Currently in his second season as head coach of the Golden State Warriors, Steve Kerr engineered the most successful campaign of any first-year coach in NBA history in 2014-15, culminating in the Warriors winning the fourth NBA Championship in franchise history and the first in 40 years.
En route to the NBA title, which was Kerr’s sixth after winning five during his 15-year playing career, he led the Warriors to a franchise-record 67 victories, establishing NBA records for most wins and highest winning percentage (67-15, .817) by a rookie head coach. The Warriors became one of only 10 teams in NBA history to win 67 regular-season games and, including the playoffs, the team posted an 83-20 overall record, which is the third-highest single-season win total in NBA annals. Only the 1995-96 and 1996-97 Chicago Bulls teams, which Kerr was a member of, have posted more victories in a single-season, winning 87 and 84 games, respectively.
During their historic season, Kerr’s team established several franchise records, including longest winning streak (16 games); longest home winning streak (19 games); longest road winning streak (10 games); most home wins (39); most road wins (28); most double-digit wins (45) and most wins in a month (16 in March). The Warriors also improved by 16 wins over the previous season (51-31 in 2013-14), establishing an NBA record for the biggest improvement by a 50-win team in league history.
Originally named to the position on May 19, 2014, Kerr is the 25th head coach in franchise history and the 20th since the team moved to the West Coast in 1962. He is the fourth Warriors coach to win an NBA title, joining Eddie Gottlieb (1947), George Senesky (1956) and Alvin Attles (1975).
Kerr, 50, owns 27 years of NBA experience as a player, coach, television analyst and front office executive, including a three-year stint (2007-10) as president of basketball operations and general manager for the Phoenix Suns. During his time as the Suns GM, the club posted a 155-91 (.630) record and earned a pair of playoff berths, including a trip to the 2010 Western Conference Finals.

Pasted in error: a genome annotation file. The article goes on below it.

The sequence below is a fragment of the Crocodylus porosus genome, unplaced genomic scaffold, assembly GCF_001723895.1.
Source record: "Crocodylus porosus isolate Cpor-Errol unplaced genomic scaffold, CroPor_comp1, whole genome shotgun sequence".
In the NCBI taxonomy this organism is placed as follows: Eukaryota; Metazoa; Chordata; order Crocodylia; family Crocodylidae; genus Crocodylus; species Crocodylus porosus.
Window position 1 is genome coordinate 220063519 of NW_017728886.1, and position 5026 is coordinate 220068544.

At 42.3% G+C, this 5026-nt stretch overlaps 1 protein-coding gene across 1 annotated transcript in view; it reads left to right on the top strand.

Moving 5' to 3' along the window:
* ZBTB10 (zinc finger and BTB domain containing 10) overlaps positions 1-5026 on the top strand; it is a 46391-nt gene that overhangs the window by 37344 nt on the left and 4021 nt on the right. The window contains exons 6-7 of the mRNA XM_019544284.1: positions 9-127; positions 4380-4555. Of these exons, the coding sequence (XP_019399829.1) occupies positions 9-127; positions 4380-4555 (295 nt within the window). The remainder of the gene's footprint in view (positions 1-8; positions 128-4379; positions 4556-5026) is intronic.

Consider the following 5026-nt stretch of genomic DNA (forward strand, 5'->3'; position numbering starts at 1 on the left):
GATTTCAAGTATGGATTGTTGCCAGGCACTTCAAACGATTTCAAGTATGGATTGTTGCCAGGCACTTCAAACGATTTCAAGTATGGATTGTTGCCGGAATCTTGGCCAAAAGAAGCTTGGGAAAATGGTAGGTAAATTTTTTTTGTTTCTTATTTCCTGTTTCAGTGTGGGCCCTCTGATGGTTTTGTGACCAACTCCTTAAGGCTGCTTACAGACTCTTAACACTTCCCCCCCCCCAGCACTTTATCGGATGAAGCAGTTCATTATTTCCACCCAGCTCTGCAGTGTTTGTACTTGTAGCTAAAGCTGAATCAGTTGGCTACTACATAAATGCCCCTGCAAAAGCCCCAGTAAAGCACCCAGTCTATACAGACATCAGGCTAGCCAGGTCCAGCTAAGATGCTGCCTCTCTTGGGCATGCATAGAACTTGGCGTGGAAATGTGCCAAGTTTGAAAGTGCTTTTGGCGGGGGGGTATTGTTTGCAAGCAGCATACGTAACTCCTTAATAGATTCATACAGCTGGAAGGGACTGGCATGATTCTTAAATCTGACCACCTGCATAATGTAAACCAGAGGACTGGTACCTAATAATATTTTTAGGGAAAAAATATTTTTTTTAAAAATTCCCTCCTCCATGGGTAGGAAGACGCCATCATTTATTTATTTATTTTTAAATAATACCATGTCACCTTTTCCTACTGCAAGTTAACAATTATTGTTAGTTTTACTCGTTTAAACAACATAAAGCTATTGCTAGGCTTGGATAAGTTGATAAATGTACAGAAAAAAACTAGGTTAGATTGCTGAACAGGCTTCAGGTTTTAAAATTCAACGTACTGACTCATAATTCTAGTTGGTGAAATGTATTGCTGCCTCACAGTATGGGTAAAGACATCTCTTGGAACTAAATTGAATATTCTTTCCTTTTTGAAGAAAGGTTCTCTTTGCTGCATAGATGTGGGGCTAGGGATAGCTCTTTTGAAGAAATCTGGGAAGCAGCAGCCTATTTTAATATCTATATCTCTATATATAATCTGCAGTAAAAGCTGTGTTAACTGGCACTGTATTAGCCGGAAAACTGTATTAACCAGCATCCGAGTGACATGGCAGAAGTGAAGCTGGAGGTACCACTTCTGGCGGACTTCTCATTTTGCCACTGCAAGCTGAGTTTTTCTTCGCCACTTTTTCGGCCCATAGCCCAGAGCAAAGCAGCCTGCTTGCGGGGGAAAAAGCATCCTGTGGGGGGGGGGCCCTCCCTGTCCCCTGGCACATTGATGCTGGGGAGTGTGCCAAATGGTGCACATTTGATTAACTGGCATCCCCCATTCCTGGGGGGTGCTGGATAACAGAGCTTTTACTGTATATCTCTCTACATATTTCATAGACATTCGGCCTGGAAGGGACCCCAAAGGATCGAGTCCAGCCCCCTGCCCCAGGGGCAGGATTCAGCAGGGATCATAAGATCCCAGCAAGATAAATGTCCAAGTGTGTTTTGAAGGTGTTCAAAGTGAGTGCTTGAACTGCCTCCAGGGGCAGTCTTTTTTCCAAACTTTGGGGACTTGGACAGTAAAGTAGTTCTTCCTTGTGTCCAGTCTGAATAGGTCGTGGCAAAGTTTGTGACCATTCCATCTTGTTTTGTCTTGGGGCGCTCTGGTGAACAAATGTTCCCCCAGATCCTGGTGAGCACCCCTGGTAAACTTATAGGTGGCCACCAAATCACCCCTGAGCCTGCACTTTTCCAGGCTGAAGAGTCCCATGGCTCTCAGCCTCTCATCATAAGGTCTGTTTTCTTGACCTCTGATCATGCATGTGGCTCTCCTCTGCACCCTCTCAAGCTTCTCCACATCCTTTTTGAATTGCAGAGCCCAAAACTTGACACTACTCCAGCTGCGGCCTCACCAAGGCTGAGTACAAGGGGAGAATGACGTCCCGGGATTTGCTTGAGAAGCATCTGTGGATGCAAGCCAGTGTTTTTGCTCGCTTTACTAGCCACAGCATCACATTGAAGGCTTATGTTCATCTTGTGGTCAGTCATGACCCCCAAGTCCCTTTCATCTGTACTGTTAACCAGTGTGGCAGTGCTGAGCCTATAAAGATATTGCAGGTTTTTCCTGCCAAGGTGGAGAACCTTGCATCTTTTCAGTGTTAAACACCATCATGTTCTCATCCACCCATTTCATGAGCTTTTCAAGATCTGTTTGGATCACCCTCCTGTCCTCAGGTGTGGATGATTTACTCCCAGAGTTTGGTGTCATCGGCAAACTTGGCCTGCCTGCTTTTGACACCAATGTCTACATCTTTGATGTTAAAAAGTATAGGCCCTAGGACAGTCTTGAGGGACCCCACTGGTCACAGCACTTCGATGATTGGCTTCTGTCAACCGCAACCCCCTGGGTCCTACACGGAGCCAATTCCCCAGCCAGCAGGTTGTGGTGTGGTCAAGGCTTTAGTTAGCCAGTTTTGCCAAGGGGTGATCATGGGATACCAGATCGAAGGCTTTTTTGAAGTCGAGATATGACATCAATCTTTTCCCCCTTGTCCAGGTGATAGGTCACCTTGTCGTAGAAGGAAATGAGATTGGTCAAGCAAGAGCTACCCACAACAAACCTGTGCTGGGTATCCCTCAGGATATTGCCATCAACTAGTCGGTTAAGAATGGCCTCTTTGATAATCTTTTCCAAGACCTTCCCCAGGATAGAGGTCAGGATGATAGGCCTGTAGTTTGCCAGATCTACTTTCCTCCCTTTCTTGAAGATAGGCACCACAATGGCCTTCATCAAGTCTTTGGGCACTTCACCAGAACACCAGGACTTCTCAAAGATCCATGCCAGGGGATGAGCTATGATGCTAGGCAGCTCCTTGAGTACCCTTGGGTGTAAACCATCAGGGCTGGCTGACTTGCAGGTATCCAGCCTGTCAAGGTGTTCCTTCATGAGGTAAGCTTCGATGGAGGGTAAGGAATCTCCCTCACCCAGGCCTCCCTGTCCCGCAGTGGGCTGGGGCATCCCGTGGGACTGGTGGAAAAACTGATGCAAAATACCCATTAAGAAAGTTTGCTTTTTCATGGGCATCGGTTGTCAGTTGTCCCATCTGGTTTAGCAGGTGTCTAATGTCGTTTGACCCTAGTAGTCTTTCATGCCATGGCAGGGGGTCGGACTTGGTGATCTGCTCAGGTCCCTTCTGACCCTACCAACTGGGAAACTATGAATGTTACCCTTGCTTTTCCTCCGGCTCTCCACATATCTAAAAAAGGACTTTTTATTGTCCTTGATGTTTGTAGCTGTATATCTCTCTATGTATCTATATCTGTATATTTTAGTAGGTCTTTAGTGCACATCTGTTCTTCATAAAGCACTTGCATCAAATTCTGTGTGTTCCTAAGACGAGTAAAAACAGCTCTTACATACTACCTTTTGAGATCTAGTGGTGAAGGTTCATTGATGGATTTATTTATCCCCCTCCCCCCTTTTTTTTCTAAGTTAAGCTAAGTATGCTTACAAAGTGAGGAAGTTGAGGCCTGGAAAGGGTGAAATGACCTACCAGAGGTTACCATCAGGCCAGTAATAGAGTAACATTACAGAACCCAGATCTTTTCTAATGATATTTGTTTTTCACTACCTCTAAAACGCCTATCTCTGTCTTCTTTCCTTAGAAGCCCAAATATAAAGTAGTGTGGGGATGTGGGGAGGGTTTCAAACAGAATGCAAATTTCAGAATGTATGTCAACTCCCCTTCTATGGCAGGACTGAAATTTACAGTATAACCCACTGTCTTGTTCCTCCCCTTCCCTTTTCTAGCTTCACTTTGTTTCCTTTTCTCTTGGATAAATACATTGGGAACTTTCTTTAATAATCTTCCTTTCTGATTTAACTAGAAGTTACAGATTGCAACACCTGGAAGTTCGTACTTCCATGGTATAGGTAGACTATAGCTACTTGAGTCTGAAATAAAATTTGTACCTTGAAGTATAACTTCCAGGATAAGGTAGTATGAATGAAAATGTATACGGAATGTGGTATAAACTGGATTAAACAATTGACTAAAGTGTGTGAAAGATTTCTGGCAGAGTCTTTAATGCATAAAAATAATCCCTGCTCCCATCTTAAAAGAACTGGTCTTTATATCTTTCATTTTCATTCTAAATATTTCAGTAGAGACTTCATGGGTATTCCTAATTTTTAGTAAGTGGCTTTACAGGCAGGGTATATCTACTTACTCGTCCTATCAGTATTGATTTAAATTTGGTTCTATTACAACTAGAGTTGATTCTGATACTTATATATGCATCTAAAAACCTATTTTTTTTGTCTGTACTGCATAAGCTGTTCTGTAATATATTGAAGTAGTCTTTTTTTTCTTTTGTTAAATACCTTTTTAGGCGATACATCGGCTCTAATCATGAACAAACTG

Having made the playoffs 11 times during his playing career, Kerr is one of only 26 players in NBA history to win five championships, earning three rings with Chicago and two with San Antonio. A key reserve for Chicago during the team’s three-peat championship run from 1996-98, Kerr famously hit the game-winning, title-clinching shot in Game 6 of the 1997 NBA Finals. He won his fourth consecutive championship in 1999 with the San Antonio Spurs to become one of only two non-Boston Celtics to win four-straight NBA titles (joining Frank Saul, 1951-54). His fifth ring came in his second stint with the Spurs during his final NBA campaign in 2002-03.
The NBA’s all-time three-point percentage leader, having converted on 45.4 percent (726-of-1599) of his attempts from long range, Kerr amassed career averages of 6.0 points, 1.8 assists and 1.2 rebounds in 910 regular-season games with the Phoenix Suns, Cleveland Cavaliers, Orlando Magic, Chicago Bulls, San Antonio Spurs (twice), and Portland Trail Blazers.
Kerr was originally drafted by the Phoenix Suns in the second round (50th overall) of the 1988 NBA Draft out of the University of Arizona. Kerr capped his collegiate career as a senior in 1988 by helping lead the Wildcats to their first Final Four appearance. An All-Pac 10 guard in both 1986 and 1988, he remains the school’s career leader in three-point field goal percentage (57.3 percent). Kerr was also a member of the USA Basketball team that captured the 1986 World Championship in Madrid, the last American Men’s Senior Team composed strictly of amateur players to capture a gold medal.
During his playing career, Kerr played for some of the most successful coaches in the history of the game, including Phil Jackson, Gregg Popovich, Lenny Wilkens, Cotton Fitzsimmons and Lute Olson. Born in Beirut, Lebanon, and raised in Pacific Palisades, CA, Kerr was a ballboy in 1978 and 1979 at UCLA, where his late father, Malcolm, was a professor.
As a broadcaster, Kerr has served two different four-year stints as a game analyst on TNT’s award-winning NBA coverage. In addition to a full slate of regular-season games, he also worked TNT’s marquee events, including the NBA All-Star Game, playoffs and conference finals. During his most recent stint in broadcasting, beginning in 2010, Kerr also served as an analyst for NCAA Tournament and Final Four coverage on Turner Sports and CBS.
Kerr earned a degree in general studies from Arizona with an emphasis in history, sociology and English in 1988 and serves on the board of directors for Peace Players International, a Washington, D.C.-based organization that uses basketball as a means to bridge cultural gaps in areas of political, racial and religious conflict.
Born on September 27, 1965, Steve and his wife, Margot, have two sons, Nicholas and Matthew, and one daughter, Madeleine. Nick, 22, received his degree from the University of San Diego in 2015 with one year of college eligibility remaining and is currently attending the University of California, Berkeley, and is a walk-on on the Bears’ basketball team. Madeleine, 20, is a junior at UC Berkeley, and plays on the volleyball team. Matthew, 17, is a senior in high school.
In October 2014, Steve and Margot Kerr committed $1 million to the University of Arizona to assist with the McKale Memorial Center renovation and future academic facility enhancements.